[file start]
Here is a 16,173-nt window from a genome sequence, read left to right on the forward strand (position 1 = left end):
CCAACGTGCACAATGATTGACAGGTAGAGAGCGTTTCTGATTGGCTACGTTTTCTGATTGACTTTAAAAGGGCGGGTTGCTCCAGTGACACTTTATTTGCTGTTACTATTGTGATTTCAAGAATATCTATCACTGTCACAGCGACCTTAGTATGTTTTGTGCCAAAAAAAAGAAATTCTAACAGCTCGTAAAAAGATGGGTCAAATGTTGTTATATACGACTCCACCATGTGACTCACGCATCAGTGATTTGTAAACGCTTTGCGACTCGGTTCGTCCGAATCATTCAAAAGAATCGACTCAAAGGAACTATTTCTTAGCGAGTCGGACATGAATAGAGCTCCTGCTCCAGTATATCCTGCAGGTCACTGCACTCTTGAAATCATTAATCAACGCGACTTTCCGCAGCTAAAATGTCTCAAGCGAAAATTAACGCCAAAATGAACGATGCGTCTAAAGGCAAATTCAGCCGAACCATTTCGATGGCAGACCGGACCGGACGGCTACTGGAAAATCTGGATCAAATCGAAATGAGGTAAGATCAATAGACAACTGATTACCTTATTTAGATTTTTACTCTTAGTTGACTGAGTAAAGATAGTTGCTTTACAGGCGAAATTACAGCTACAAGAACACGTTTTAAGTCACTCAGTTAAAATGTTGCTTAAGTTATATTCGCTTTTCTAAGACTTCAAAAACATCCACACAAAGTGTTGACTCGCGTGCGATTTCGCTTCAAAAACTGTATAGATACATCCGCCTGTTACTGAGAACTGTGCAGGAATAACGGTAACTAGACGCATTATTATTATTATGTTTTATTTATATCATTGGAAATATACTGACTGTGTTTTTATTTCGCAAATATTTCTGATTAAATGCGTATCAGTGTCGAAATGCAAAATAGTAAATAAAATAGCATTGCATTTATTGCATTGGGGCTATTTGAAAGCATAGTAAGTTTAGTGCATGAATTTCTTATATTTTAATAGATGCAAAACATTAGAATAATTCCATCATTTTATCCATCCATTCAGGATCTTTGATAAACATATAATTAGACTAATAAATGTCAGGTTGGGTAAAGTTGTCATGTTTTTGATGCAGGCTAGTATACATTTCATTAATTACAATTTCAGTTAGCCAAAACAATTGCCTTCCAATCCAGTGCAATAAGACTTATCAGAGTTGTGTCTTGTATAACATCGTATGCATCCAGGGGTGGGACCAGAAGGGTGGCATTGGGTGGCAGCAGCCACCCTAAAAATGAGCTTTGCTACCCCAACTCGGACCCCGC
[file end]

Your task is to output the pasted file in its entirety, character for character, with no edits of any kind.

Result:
Here is a 16,173-nt window from a genome sequence, read left to right on the forward strand (position 1 = left end):
CCAACGTGCACAATGATTGACAGGTAGAGAGCGTTTCTGATTGGCTACGTTTTCTGATTGACTTTAAAAGGGCGGGTTGCTCCAGTGACACTTTATTTGCTGTTACTATTGTGATTTCAAGAATATCTATCACTGTCACAGCGACCTTAGTATGTTTTGTGCCAAAAAAAAGAAATTCTAACAGCTCGTAAAAAGATGGGTCAAATGTTGTTATATACGACTCCACCATGTGACTCACGCATCAGTGATTTGTAAACGCTTTGCGACTCGGTTCGTCCGAATCATTCAAAAGAATCGACTCAAAGGAACTATTTCTTAGCGAGTCGGACATGAATAGAGCTCCTGCTCCAGTATATCCTGCAGGTCACTGCACTCTTGAAATCATTAATCAACGCGACTTTCCGCAGCTAAAATGTCTCAAGCGAAAATTAACGCCAAAATGAACGATGCGTCTAAAGGCAAATTCAGCCGAACCATTTCGATGGCAGACCGGACCGGACGGCTACTGGAAAATCTGGATCAAATCGAAATGAGGTAAGATCAATAGACAACTGATTACCTTATTTAGATTTTTACTCTTAGTTGACTGAGTAAAGATAGTTGCTTTACAGGCGAAATTACAGCTACAAGAACACGTTTTAAGTCACTCAGTTAAAATGTTGCTTAAGTTATATTCGCTTTTCTAAGACTTCAAAAACATCCACACAAAGTGTTGACTCGCGTGCGATTTCGCTTCAAAAACTGTATAGATACATCCGCCTGTTACTGAGAACTGTGCAGGAATAACGGTAACTAGACGCATTATTATTATTATGTTTTATTTATATCATTGGAAATATACTGACTGTGTTTTTATTTCGCAAATATTTCTGATTAAATGCGTATCAGTGTCGAAATGCAAAATAGTAAATAAAATAGCATTGCATTTATTGCATTGGGGCTATTTGAAAGCATAGTAAGTTTAGTGCATGAATTTCTTATATTTTAATAGATGCAAAACATTAGAATAATTCCATCATTTTATCCATCCATTCAGGATCTTTGATAAACATATAATTAGACTAATAAATGTCAGGTTGGGTAAAGTTGTCATGTTTTTGATGCAGGCTAGTATACATTTCATTAATTACAATTTCAGTTAGCCAAAACAATTGCCTTCCAATCCAGTGCAATAAGACTTATCAGAGTTGTGTCTTGTATAACATCGTATGCATCCAGGGGTGGGACCAGAAGGGTGGCATTGGGTGGCAGCAGCCACCCTAAAAATGAGCTTTGCTACCCCAACTCGGACCCCGC